Ali went out with us for lunch yesterday for the first time since the fall, and still feels well after. She seems ready to cross that line again. She said that the things we’ve done with her have been real quality of life improvements, especially if you use hours of suffering as a meter. Glycemic control, hormone balancing, recently high dose oxygen and Meyer’s cocktail plus glutathione infusions, are the things she listed. There is no way to know how much antiretrovirals may be contributing at this point. We’ve considered going off, especially in light of the money involved, but have decided not to rock the boat. In my case, I think it’s worth taking for prophylaxis now that I’m exposed to patients, and they to me. The trend in HIV is moving towards the use of antiretrovirals for prophylaxis and earlier treatment of infected individuals to prevent spread. The findings of Zhang et al that XMLV’s are highly infectious in a laboratory setting, as well as the isolation of XMRV from tracheal secretions, Xenotropic Murine Leukemia Virus–related Gammaretrovirus in Respiratory Tract. Fischer, suggest that HGRV’s may be spread by casual contact. The cluster outbreaks support this as well. Since many spouses and children are clinically well, host susceptibility is a bigger factor than presence of virus. Like HTLV, most infected people don’t become ill.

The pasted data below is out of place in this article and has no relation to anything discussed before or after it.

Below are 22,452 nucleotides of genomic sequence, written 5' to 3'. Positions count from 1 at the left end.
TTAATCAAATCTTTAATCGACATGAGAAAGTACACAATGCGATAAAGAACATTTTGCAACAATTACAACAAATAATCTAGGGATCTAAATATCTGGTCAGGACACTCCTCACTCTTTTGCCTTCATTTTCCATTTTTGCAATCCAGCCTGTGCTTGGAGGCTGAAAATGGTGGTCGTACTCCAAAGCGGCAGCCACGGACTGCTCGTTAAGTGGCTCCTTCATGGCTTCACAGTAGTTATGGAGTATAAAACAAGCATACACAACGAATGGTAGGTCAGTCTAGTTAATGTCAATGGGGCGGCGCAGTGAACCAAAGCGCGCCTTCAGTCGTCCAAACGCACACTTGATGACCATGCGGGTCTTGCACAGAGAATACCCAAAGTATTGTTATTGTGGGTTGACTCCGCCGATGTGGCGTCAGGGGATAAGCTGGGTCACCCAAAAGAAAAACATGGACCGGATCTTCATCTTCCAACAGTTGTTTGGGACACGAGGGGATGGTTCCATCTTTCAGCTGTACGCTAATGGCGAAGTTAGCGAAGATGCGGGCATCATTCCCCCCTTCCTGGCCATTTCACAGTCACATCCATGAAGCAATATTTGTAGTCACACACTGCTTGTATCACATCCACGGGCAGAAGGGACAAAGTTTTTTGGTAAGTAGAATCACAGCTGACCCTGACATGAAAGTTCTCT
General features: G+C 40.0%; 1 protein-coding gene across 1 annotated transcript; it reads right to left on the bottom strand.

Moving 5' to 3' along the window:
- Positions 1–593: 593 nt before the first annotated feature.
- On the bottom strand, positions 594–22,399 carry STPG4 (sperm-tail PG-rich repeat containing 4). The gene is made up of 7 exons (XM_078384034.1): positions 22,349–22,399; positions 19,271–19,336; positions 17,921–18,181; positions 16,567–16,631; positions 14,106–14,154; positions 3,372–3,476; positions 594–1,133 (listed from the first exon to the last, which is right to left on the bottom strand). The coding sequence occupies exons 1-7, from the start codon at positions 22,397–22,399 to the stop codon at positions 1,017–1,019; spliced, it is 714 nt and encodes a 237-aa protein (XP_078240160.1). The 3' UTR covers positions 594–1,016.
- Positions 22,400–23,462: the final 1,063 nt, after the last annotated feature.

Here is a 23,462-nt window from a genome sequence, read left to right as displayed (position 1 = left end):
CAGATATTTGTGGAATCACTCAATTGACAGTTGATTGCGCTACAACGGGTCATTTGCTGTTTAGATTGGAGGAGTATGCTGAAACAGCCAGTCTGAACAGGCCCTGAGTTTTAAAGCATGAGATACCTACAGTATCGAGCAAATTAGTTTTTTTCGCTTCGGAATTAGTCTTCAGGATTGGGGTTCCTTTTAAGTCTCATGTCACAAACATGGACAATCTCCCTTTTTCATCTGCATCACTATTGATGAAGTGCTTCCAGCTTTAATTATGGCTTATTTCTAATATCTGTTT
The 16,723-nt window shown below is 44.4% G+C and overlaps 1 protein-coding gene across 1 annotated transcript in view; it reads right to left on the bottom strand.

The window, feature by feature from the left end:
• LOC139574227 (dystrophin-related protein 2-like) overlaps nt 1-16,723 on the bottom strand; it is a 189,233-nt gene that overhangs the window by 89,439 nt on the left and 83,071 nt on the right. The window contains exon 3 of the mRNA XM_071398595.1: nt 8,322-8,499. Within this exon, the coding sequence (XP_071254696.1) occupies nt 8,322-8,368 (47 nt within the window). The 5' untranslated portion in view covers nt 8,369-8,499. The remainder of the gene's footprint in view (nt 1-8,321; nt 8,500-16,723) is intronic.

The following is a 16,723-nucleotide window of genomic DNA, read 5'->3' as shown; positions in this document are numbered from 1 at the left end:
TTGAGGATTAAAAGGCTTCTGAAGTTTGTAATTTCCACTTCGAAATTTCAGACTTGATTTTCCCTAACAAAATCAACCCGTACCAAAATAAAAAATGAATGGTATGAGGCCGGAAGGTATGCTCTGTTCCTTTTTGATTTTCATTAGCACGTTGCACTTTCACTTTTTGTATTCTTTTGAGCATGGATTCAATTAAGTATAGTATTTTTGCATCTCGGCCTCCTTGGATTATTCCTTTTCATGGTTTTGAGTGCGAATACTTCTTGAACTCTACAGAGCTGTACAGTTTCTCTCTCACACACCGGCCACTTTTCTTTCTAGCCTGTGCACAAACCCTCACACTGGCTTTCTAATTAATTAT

Careful history taking suggests that HGRV’s can turn on and off, in a minor way, for a very long time without becoming a big problem. My history suggests this, with intermittent symptoms that went back to childhood, yet I considered myself healthy and had no medical record at all, except for pregnancies, until I became ill at 41. My husband has lots of symptoms, but doesn’t have ME or CFS by anyone’s criteria. I was intrigued by this paper about nail changes in CFS: Secondary structural changes of proteins in fingernails of chronic fatigue syndrome patients from Fourier-transform infrared spectra. Sakudo. I had nail changes that started maybe a decade before I knew I was sick, so over 25 years ago. I wore acrylic nails to hide it for a few years. I couldn’t find an explanation, except a little bit in Chinese medicine which is concerned with such things, but knew it meant that something wasn’t quite right. I have no lunulas now. Nail beds are short, not wide like clubbing. Nail plates curl at the end. I have Raynaud’s, subclinical for years, occasionally visible in the last few years. I think that the changes are probably due to cellular hypoxia at the periphery exacerbated by vascular instability.